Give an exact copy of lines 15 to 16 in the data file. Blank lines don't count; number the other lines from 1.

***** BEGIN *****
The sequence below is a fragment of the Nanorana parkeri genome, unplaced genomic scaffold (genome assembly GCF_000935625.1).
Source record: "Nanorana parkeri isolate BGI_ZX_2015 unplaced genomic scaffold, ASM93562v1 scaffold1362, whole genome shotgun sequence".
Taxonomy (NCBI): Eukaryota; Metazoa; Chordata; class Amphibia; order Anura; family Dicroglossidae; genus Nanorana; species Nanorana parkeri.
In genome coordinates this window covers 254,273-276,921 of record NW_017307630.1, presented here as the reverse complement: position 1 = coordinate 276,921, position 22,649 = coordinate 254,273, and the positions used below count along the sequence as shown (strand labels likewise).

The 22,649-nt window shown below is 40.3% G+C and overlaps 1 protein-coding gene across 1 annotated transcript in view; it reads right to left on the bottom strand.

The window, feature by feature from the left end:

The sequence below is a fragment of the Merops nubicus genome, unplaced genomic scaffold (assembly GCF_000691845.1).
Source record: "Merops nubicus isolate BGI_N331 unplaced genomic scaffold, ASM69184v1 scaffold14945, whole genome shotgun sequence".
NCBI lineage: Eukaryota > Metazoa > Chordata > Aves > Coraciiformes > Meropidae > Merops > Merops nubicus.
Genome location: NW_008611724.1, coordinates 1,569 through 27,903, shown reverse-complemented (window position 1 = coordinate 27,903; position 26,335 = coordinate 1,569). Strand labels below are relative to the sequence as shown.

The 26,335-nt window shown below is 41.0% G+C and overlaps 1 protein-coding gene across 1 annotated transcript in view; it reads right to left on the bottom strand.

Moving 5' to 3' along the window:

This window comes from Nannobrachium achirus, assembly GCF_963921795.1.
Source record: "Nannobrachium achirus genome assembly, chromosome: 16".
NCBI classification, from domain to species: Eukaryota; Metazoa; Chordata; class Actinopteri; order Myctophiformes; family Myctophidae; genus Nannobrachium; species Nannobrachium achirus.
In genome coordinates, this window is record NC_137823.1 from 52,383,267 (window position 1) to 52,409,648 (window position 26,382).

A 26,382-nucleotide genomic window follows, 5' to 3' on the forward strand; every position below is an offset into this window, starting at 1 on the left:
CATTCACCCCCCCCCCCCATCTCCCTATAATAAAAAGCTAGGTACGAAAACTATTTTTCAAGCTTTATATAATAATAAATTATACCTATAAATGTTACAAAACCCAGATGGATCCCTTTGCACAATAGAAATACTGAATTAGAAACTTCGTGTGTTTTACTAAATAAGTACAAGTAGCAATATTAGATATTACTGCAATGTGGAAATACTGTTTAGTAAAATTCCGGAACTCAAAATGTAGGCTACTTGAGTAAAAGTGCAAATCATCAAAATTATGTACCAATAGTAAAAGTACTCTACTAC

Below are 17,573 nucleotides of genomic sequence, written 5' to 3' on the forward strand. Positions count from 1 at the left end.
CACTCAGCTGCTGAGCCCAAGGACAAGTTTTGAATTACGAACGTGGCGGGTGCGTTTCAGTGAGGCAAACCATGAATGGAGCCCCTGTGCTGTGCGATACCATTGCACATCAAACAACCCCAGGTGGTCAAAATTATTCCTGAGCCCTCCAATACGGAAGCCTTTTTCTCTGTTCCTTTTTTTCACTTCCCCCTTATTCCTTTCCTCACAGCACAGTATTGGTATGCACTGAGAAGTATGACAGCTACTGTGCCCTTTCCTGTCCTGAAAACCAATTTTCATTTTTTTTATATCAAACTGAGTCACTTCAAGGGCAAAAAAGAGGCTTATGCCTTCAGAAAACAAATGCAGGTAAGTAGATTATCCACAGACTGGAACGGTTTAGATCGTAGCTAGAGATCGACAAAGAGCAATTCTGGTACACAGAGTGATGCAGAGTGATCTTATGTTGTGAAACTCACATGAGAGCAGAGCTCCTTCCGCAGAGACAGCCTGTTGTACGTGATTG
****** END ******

NCBI classification, from domain to species: Eukaryota; Metazoa; Chordata; class Actinopteri; order Myctophiformes; family Myctophidae; genus Nannobrachium; species Nannobrachium achirus.
In genome coordinates, this window is record NC_137823.1 from 52,383,267 (window position 1) to 52,409,648 (window position 26,382).